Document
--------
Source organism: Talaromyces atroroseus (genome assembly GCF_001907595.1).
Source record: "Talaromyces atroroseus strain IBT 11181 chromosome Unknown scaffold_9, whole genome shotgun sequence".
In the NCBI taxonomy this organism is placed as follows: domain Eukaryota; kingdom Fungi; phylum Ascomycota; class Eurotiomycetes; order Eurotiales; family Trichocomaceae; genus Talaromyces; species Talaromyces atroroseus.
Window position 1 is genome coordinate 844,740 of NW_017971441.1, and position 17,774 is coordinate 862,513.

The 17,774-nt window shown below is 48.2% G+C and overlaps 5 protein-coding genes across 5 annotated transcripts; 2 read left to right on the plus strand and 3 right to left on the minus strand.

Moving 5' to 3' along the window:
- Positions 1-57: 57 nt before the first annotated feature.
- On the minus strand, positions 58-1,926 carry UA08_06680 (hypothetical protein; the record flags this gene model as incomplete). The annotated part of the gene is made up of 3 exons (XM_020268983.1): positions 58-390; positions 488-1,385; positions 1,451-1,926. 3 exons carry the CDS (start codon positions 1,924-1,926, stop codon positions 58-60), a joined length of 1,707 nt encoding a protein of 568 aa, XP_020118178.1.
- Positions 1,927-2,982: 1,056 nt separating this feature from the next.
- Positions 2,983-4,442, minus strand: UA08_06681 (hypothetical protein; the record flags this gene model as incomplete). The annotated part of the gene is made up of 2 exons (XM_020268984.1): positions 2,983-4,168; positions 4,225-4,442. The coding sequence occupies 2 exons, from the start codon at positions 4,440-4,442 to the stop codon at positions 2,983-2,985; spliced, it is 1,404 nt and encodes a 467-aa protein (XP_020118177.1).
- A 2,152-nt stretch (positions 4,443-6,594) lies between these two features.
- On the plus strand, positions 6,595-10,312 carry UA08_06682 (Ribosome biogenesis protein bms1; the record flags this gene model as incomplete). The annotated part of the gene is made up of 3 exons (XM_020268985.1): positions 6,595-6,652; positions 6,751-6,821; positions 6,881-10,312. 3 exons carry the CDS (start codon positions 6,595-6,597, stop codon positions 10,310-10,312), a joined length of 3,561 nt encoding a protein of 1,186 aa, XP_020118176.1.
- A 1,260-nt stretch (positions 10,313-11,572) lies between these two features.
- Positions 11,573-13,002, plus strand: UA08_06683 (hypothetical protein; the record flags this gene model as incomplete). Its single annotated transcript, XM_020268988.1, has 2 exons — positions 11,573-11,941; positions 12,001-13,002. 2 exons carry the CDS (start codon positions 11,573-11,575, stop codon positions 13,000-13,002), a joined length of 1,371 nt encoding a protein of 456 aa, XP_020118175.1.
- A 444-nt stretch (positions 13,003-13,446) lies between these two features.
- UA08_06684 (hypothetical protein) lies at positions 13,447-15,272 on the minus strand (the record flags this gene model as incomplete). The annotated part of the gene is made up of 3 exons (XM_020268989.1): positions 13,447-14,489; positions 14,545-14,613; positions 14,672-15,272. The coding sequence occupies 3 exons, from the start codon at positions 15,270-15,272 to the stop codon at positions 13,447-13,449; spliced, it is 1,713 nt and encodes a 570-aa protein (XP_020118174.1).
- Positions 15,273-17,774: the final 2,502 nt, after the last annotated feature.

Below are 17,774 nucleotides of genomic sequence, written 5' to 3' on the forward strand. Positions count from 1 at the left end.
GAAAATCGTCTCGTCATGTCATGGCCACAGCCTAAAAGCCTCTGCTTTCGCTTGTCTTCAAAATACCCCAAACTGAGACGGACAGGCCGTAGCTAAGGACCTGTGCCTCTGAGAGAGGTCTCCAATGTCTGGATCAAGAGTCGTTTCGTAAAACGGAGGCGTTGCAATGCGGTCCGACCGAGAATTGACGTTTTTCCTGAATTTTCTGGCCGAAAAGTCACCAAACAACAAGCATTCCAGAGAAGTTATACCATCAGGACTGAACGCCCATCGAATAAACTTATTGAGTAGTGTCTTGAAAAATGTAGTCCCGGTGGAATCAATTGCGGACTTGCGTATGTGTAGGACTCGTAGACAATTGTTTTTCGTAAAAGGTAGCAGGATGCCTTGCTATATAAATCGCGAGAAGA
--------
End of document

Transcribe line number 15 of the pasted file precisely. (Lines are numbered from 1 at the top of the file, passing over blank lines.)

- A 444-nt stretch (positions 13,003-13,446) lies between these two features.